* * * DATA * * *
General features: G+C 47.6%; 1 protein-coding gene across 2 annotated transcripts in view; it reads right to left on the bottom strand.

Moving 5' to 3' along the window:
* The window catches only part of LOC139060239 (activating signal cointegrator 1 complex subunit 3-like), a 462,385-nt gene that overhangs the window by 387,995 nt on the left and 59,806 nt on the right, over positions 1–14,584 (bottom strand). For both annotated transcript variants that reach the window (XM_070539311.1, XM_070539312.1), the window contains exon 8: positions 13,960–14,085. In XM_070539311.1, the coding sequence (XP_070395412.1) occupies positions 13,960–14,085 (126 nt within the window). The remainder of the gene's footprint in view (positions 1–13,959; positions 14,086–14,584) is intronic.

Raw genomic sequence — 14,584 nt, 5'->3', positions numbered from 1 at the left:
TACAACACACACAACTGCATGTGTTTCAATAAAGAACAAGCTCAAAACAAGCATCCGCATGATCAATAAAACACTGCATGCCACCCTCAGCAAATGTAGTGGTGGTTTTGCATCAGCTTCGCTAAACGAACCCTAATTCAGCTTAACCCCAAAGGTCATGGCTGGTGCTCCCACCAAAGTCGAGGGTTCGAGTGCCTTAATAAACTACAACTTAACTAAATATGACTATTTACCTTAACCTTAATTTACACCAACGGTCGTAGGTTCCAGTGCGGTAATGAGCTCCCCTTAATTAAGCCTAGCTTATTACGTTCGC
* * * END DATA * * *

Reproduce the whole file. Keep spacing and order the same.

General features: G+C 47.6%; 1 protein-coding gene across 2 annotated transcripts in view; it reads right to left on the bottom strand.

Moving 5' to 3' along the window:
* The window catches only part of LOC139060239 (activating signal cointegrator 1 complex subunit 3-like), a 462,385-nt gene that overhangs the window by 387,995 nt on the left and 59,806 nt on the right, over positions 1–14,584 (bottom strand). For both annotated transcript variants that reach the window (XM_070539311.1, XM_070539312.1), the window contains exon 8: positions 13,960–14,085. In XM_070539311.1, the coding sequence (XP_070395412.1) occupies positions 13,960–14,085 (126 nt within the window). The remainder of the gene's footprint in view (positions 1–13,959; positions 14,086–14,584) is intronic.

Raw genomic sequence — 14,584 nt, 5'->3', positions numbered from 1 at the left:
TACAACACACACAACTGCATGTGTTTCAATAAAGAACAAGCTCAAAACAAGCATCCGCATGATCAATAAAACACTGCATGCCACCCTCAGCAAATGTAGTGGTGGTTTTGCATCAGCTTCGCTAAACGAACCCTAATTCAGCTTAACCCCAAAGGTCATGGCTGGTGCTCCCACCAAAGTCGAGGGTTCGAGTGCCTTAATAAACTACAACTTAACTAAATATGACTATTTACCTTAACCTTAATTTACACCAACGGTCGTAGGTTCCAGTGCGGTAATGAGCTCCCCTTAATTAAGCCTAGCTTATTACGTTCGC